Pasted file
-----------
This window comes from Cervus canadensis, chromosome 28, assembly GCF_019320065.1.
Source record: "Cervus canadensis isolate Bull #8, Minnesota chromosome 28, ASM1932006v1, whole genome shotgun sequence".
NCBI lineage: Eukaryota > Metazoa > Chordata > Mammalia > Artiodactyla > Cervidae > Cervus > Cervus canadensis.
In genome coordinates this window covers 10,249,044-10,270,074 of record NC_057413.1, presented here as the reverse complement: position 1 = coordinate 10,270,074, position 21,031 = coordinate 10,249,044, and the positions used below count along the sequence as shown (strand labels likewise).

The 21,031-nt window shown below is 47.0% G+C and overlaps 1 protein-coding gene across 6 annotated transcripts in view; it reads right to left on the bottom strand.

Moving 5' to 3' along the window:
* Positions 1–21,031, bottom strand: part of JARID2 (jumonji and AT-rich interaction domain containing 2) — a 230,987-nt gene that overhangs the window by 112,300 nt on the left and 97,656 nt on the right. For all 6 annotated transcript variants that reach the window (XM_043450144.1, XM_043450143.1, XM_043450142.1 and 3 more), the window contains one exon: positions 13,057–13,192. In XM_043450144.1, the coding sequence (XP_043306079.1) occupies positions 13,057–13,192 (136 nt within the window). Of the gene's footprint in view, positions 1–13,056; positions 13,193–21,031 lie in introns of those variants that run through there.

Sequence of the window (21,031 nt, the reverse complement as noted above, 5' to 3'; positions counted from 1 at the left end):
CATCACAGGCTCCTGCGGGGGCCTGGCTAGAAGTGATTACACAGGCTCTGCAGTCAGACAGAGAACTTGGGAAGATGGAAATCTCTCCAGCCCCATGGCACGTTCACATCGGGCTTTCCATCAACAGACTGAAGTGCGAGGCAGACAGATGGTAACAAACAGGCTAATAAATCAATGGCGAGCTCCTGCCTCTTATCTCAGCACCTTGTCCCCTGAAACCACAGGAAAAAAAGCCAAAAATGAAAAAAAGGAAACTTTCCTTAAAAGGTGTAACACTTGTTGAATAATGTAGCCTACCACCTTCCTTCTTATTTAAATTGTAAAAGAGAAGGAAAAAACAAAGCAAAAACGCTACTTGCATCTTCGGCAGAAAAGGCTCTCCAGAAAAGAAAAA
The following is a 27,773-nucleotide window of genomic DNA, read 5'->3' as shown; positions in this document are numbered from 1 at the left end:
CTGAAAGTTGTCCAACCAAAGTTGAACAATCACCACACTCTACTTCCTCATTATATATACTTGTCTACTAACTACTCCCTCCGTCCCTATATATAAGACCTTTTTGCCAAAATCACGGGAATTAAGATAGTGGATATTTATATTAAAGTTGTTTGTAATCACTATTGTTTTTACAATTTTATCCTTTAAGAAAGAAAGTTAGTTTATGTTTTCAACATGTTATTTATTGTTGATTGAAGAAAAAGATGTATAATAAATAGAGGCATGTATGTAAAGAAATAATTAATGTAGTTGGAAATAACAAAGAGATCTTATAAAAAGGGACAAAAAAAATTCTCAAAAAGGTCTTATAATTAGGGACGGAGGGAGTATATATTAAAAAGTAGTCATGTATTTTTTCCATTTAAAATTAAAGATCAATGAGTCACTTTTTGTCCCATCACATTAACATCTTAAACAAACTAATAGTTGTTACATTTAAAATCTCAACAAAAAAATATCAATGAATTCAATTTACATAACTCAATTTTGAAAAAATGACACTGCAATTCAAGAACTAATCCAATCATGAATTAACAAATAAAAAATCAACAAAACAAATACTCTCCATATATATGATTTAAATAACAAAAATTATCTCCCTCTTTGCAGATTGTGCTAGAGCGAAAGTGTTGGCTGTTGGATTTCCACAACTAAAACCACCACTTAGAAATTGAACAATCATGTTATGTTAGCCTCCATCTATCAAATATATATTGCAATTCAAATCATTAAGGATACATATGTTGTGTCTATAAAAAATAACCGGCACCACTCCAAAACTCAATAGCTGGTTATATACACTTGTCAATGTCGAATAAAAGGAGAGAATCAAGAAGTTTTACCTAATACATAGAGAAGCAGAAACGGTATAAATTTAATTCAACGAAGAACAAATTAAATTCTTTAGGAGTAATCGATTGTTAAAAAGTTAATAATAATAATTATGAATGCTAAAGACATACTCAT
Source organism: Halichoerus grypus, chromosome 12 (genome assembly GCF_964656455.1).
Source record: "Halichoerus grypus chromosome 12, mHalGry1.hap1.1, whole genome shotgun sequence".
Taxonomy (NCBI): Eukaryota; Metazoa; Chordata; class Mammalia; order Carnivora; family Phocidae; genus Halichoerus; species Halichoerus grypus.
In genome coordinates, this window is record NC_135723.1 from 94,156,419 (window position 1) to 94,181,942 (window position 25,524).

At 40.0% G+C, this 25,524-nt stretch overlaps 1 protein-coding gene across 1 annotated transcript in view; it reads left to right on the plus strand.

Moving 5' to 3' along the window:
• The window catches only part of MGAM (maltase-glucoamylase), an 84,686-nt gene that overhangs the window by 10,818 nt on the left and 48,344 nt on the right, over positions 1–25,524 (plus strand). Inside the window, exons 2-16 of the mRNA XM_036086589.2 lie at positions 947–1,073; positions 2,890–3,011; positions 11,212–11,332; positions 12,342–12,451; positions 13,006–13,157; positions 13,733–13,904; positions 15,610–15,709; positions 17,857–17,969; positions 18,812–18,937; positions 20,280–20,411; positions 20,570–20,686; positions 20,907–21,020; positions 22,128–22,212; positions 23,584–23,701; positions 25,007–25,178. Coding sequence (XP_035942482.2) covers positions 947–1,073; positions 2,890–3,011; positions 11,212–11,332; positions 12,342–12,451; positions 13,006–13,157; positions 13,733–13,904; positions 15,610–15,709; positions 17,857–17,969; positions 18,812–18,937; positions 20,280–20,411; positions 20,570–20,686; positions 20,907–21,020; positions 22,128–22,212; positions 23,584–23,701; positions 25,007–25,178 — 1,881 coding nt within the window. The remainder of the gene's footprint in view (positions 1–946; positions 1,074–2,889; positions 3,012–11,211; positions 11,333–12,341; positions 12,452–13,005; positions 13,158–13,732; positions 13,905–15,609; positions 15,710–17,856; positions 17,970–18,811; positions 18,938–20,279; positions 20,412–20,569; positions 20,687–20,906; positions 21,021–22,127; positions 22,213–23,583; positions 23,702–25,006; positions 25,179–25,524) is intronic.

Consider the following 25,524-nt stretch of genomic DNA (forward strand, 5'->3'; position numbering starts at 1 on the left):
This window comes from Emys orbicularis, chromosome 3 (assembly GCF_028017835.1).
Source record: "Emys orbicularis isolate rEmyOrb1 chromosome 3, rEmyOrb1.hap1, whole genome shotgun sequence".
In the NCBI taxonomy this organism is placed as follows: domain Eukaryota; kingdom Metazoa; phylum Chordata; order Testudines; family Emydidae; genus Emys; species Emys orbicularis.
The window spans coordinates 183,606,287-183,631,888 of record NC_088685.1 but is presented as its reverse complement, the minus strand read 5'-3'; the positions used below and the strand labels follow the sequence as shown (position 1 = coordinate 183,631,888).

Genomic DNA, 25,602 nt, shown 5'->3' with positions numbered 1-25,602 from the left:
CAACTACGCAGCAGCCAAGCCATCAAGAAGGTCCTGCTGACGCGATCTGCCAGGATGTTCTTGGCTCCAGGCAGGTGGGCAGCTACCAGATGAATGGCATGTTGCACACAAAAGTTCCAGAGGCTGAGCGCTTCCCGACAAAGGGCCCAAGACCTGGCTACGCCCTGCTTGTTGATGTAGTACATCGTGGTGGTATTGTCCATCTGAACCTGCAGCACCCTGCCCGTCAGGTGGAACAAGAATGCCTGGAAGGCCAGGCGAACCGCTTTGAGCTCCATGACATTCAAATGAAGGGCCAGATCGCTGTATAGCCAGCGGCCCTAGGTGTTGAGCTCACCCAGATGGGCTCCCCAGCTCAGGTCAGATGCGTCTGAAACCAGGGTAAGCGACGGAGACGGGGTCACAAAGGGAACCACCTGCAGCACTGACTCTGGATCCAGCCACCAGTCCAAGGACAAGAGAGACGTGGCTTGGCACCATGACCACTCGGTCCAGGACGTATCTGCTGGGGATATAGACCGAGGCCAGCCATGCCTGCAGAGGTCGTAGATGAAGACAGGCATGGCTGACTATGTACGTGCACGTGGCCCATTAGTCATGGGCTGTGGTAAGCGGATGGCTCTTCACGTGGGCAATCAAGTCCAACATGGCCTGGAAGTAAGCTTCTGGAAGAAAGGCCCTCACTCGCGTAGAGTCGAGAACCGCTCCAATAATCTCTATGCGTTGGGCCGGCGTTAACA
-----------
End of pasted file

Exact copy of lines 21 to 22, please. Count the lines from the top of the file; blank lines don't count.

Source record: "Emys orbicularis isolate rEmyOrb1 chromosome 3, rEmyOrb1.hap1, whole genome shotgun sequence".
In the NCBI taxonomy this organism is placed as follows: domain Eukaryota; kingdom Metazoa; phylum Chordata; order Testudines; family Emydidae; genus Emys; species Emys orbicularis.